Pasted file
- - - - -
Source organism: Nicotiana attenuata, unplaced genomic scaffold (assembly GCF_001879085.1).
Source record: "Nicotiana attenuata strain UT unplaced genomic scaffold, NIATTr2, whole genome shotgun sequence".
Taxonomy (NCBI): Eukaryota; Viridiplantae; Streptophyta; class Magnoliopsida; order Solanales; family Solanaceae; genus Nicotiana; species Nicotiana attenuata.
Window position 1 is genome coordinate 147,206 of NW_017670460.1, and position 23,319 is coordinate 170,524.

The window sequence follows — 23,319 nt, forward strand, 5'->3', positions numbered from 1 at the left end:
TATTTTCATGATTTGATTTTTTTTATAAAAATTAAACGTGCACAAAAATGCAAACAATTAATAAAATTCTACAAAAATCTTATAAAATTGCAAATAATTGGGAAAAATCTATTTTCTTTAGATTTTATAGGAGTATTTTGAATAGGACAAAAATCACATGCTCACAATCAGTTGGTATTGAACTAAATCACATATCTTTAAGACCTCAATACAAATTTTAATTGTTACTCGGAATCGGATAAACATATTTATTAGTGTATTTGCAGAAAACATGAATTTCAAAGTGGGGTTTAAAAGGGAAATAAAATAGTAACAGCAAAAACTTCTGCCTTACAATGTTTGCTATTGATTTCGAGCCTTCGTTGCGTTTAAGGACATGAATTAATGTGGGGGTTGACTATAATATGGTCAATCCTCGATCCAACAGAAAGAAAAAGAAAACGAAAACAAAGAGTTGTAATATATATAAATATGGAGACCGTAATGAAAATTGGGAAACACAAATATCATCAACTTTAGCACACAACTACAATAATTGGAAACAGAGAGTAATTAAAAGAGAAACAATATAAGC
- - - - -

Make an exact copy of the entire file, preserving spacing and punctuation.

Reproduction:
Source organism: Nicotiana attenuata, unplaced genomic scaffold (assembly GCF_001879085.1).
Source record: "Nicotiana attenuata strain UT unplaced genomic scaffold, NIATTr2, whole genome shotgun sequence".
Taxonomy (NCBI): Eukaryota; Viridiplantae; Streptophyta; class Magnoliopsida; order Solanales; family Solanaceae; genus Nicotiana; species Nicotiana attenuata.
Window position 1 is genome coordinate 147,206 of NW_017670460.1, and position 23,319 is coordinate 170,524.

The window sequence follows — 23,319 nt, forward strand, 5'->3', positions numbered from 1 at the left end:
TATTTTCATGATTTGATTTTTTTTATAAAAATTAAACGTGCACAAAAATGCAAACAATTAATAAAATTCTACAAAAATCTTATAAAATTGCAAATAATTGGGAAAAATCTATTTTCTTTAGATTTTATAGGAGTATTTTGAATAGGACAAAAATCACATGCTCACAATCAGTTGGTATTGAACTAAATCACATATCTTTAAGACCTCAATACAAATTTTAATTGTTACTCGGAATCGGATAAACATATTTATTAGTGTATTTGCAGAAAACATGAATTTCAAAGTGGGGTTTAAAAGGGAAATAAAATAGTAACAGCAAAAACTTCTGCCTTACAATGTTTGCTATTGATTTCGAGCCTTCGTTGCGTTTAAGGACATGAATTAATGTGGGGGTTGACTATAATATGGTCAATCCTCGATCCAACAGAAAGAAAAAGAAAACGAAAACAAAGAGTTGTAATATATATAAATATGGAGACCGTAATGAAAATTGGGAAACACAAATATCATCAACTTTAGCACACAACTACAATAATTGGAAACAGAGAGTAATTAAAAGAGAAACAATATAAGC